GATESVILLE — Amy Hays has firearms hidden in a safe inside her home. But if someone intruded, she doesn’t know how she would react.
“We don’t use them often enough and they’re obviously locked up so in an emergency situation, I don’t know if I would even remember the combination,” said Hays, a Gatesville Independent School District board member. “I would be useless in that situation. It would be better to escape than to try to fight back.”
With an increase in school violence, Hays and other board members revisited Tuesday their discussion about allowing employees to carry concealed handguns on campuses.
Already this year, there were at least seven school shootings nationwide compared to 28 in all of 2013, according to Moms Demand Action, a gun violence prevention group.
While the board discussed hiring a police officer to increase safety during past meetings, board member Joe Nolte said he wants to consider all options, saying police response time might not be enough to diffuse a potentially fatal situation.
Nolte wants everyone to have a chance to defend themselves — especially teachers, who he said would run to protect students before thinking of themselves.
“I’d sure like to give the teachers and the students as much advantage as they can have, if there’s a way to do it responsibly,” he said. “Not just have a concealed and carry license. That’s not enough. There needs to be training for sure.”
Board member Deborah C. Ford wants to explore what other districts are doing before making a decision.
“There have been many boards before us who have discussed this for thousands of hours,” Ford said. “I’d like to know who is doing it and how long they’ve been doing it.”
About 15 miles northwest of Gatesville, the Jonesboro Independent School District adopted the Guardian Angels Program, a policy allowing some district employees to carry concealed handguns on campus.
Jonesboro was among the first districts in Texas to allow guns on campus when it passed its policy in January 2013. Superintendent Matt Dossey said every community and every district has different needs. For his district, more than a dozen miles away from a police station, Dossey said allowing employees to carry concealed handguns on campus was welcomed by the community.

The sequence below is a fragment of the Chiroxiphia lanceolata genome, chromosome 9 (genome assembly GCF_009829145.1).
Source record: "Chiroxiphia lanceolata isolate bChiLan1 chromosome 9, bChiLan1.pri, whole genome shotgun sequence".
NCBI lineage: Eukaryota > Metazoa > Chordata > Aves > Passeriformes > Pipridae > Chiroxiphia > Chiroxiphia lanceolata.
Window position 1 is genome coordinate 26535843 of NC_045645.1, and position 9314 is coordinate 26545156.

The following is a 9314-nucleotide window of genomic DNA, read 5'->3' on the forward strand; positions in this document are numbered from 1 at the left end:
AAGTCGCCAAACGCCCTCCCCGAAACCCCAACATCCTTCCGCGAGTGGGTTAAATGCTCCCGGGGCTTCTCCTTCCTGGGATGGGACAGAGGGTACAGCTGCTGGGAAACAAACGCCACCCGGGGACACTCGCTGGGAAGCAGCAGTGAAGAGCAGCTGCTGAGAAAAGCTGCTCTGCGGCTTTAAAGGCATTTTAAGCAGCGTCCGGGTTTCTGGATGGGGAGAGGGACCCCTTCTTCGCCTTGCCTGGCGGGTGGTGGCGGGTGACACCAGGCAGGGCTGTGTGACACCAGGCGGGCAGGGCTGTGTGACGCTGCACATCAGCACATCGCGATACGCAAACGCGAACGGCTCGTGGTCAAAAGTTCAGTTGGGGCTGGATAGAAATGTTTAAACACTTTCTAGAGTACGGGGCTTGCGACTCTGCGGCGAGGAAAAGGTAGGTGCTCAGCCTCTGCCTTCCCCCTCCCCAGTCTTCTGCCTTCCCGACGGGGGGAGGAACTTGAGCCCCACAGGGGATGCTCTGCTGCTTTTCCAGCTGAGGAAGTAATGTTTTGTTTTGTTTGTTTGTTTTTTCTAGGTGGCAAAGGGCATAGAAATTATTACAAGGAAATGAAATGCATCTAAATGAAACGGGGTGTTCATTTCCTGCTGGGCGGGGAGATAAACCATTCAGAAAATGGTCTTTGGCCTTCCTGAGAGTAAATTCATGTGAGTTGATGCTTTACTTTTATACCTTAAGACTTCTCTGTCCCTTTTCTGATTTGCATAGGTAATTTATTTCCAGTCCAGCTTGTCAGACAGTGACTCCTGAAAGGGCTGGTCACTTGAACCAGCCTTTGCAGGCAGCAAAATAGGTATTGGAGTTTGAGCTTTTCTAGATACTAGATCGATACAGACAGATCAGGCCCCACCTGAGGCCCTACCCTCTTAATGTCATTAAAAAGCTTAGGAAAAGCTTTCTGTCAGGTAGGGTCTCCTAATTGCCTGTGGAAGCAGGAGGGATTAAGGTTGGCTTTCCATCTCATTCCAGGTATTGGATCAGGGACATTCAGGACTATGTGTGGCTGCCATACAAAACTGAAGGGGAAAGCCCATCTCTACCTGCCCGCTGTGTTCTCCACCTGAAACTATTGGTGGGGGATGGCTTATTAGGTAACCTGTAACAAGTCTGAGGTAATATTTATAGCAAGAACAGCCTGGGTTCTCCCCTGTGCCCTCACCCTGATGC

“It’s one of those things where everyone has to be on board or you don’t do it,” he said.
The district doesn’t release the number of employees enrolled in the program or where they are located to ensure their safety. But he said they consulted civilian and military law enforcement officers to determine strategic points to have employees with guns.
Not playing ‘Old West’
Before adopting or rejecting a policy in Gatesville, Hays suggested also contacting officials at nearby Fort Hood and the National Guard to discuss civilian responses to emergency situations.
“It seems difficult to decide if civilians (without police training) would react the right way, even if they were empowered to do so,” she said. “Fight or flight? I’d be curious to see what they say happens in these situations.”
Dossey said Jonesboro ISD conducts frequent background checks and psychological examinations on employees to make sure the program is as effective as possible.
“Before we’re going to put a weapon in someone’s hand, we take it very seriously,” he said. “Not everyone is running around here with pistols strapped to their pants and playing Old West.”
And the Guardian Angels aren’t trying to be police officers; they won’t arrest people, Dossey said. What they will do is protect the district’s 190 students.
“If a hostage situation arose, we’re not going to sit there and try to talk them down. We’re going to get all our kids to a safe place and isolate the incident until the police get there,” he said. “We’re not trying to play police officer. We’re just trying to give our children a fighting chance. Police officers aren’t always around, but as teachers, we are here.”
Since the policy was adopted last year in Jonesboro, Dossey said they haven’t had to implement any of the training.
“Hopefully we never have to,” he said.
At the end of Gatesville’s meeting, the board took Nolte’s suggestion of consulting the school district’s attorney to discuss the liability involved with teachers carrying handguns on campus.
“You never know until something actually happens,” Nolte said. “If something happened and there was something more that I thought I could do, that would just tear me up. ... I’m willing to take a little bit more liability to keep the kids safer.”